The name Keen is of Anglo-Saxon origin, coming from OE cene (ME kene) = brave, bold, fierce; wise (which gave our adjective, "keen"). It came into use as a name in two ways: [1] as a shortening of such OE names as Cenwine (e.g., Ricardus filius Kene, 1188, Devonshire); [2] use as an attribute (e.g., Richard le Kene, 1297, Oxfordshire).

The earliest record of our family of Keens is from Stow on the Wold in the Cotswold Hills of Gloucestershire. The town occupies a hilltop site between the rivers Evenlode and Dikler. in earlier times this site was lightly wooded with beech, ash, and whitebeam, with an understorey of holly, hawthorn, bramble and bracken; but these woods (the Wold) are now long gone.
The Almshouse, Chipping Campden.

Today, Stow is a town of grey limestone buildings lying amid fields of barley, with little to stop the penetrating winds that sweep across its great hill. "Stow on the Wold, where the winds blow cold," as the local people say.

Right: The Almshouse, Chipping Campden.
Chipping Campden is one of the jewels of the Cotswolds, with many beautiful stone buildings, mellowed with age; notably the pillared Market Hall and 17th century almshouse, built by the first Viscount Campden.

The town owes its existence to several "trackways" that cross over the Cotswolds.

The oldest was the track running east-west, coming from Naunton and going on to Adlestrop. it was a major branch of the pre-historic Cotswold Ridgeway. The other main branch of it passed further north, crossing the ridge at Broadway Hill (between Broadway and Chipping Campden). Together they formed part of the major Palaeolithic and Iron Age route across England from Bristol Avon to the Humber.

The second, the north-south road coming from Bourton on the Water and going on to Donnington, was built by the Romans as part of the Fosse Way which ran from Bath to Lincoln.
The third trackway entered the Cotswolds near Chipping Campden and ran along the north-south ridge, passing near Blockley and Sezincote, through Stow, and from there followed the upland road the Church Icomb and Idbury and then to Bampton.

This route was a medieval saltway; one of several trackways through the Cotswolds used in transporting salt during the Middle Ages. It probably followed a path trodden out along the ridge in much earlier times.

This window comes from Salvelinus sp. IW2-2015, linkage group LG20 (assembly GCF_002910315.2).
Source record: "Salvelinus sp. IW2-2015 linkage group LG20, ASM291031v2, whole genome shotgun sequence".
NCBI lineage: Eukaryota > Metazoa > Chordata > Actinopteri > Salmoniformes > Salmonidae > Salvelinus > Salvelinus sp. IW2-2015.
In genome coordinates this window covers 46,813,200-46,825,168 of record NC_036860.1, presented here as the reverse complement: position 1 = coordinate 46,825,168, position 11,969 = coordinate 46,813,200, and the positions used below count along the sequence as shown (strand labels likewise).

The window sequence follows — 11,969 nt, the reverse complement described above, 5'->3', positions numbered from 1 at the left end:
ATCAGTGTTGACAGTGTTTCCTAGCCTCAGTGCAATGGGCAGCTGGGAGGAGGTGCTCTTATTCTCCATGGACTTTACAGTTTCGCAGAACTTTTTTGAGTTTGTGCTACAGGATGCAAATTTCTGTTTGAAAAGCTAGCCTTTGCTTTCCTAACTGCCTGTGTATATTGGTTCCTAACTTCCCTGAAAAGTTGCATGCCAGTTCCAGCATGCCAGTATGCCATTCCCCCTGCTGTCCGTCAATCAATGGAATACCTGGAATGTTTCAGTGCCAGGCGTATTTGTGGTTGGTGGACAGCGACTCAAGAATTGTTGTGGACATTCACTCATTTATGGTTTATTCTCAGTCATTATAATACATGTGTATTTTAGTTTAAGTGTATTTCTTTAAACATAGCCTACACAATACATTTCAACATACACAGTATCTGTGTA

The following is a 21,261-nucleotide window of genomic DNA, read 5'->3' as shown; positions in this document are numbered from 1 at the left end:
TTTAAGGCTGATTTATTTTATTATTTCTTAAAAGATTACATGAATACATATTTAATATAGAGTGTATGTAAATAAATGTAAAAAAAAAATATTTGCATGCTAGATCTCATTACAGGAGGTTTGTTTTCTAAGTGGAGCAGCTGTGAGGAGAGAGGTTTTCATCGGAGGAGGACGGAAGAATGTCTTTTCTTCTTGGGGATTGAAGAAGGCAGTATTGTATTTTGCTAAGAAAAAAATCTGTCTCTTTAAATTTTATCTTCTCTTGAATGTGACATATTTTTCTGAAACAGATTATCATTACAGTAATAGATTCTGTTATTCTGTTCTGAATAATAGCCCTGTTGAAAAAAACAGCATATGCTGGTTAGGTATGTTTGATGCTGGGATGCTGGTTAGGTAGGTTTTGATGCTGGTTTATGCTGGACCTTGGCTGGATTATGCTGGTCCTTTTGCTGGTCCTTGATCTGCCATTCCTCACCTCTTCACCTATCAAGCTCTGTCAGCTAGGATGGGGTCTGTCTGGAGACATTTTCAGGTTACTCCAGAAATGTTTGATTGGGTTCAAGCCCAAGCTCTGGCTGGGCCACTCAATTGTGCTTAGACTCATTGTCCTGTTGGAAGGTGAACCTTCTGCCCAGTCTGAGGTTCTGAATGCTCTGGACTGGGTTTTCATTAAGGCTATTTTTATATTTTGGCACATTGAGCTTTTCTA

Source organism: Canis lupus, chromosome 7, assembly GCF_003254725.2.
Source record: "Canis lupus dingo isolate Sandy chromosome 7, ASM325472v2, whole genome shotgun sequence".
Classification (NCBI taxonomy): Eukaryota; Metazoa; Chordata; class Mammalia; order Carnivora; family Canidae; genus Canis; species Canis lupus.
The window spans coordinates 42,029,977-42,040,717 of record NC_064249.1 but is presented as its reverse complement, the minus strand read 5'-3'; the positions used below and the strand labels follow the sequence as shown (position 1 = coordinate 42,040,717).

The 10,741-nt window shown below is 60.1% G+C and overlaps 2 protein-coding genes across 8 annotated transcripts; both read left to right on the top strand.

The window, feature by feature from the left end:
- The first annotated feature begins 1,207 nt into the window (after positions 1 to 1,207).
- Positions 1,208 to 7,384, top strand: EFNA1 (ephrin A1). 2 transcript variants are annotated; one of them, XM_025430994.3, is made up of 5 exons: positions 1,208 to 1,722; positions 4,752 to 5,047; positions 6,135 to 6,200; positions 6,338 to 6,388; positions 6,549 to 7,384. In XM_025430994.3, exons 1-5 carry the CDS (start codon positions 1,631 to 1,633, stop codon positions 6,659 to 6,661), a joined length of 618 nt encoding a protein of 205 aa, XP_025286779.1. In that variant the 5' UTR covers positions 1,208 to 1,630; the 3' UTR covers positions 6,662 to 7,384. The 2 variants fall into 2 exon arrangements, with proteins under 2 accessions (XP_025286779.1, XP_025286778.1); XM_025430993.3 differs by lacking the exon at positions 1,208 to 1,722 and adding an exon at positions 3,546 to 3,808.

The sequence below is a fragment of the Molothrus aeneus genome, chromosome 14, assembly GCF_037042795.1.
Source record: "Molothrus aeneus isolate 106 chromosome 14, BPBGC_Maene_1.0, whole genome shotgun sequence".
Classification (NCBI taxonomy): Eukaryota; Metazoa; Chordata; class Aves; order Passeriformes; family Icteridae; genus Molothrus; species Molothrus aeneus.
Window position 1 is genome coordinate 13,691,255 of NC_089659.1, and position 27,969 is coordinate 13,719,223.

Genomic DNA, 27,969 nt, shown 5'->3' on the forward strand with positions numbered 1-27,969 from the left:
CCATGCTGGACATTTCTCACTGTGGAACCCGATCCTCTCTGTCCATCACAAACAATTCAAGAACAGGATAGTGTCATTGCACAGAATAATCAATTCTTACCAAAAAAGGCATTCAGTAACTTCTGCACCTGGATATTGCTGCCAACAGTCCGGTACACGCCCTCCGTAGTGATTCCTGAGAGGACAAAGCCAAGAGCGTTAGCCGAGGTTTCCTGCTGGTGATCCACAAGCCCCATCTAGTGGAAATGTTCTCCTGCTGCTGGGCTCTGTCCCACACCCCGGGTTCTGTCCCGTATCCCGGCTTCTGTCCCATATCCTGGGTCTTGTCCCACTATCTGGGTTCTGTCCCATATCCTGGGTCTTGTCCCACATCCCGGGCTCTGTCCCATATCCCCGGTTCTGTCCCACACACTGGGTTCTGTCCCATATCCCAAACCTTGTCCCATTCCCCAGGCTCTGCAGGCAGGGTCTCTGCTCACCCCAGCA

from its earliest beginnings, Stow has been a market town supplying the surrounding villages and farms, as well as providing food and lodgings for travellers.

In 1107, Henry I decreed that the town (then called Edwardstow) should have a weekly market.
During the Middle Ages wool became the major produce of the Cotswolds; the hills almost becoming one large sheepwalk.

Because of there location on major roads, three towns became market centres in which sheep fairs were held; they were Cirencester, Northleach, and Stow on the Wold. In addition Stow became the horse fair town of the Cotswolds. Echoes of its former self can still be heard in the colour and cadence of the Cotsall and Romany tongues, as bargains are struck between dealer and buyer. It appears, too, that our Keens had a deep knowledge of horses.

Until the mid-twentieth century the comfortable, old-fashioned, inns were filled on market and fair days with farmers, and their talk was all of horses, cattle, sheep and pigs, and the price of barley. Recently it has attracted more and more tourists and sightseers.

The town grew up about the wide marketplace, being fortunate in having this flat space on its hilltop. The picturesque alley-ways leading off it came later, as the town grew. The marketplace, enclosed on four sides by shops and houses, and with a great elm tree for shade, a small town hall in its centre, is still the heart of Stow.

The tower of St Edward’s Church is visible above the trees for miles around, although it does not dominate the town itself. St Edward’s was originally founded about 870, and has been reconstructed several times since. In the fifteenth century its great tower was built with funds provided by the town’s wealthy wool merchants.

The earliest records of our family of Keens are from the register of St Edward’s Church in Stow on the Wold; a register which starts in 1558, although the initial records are sparse, and do not become comprehensive for more than another 100 years.

Left: Worcester Cathedral.




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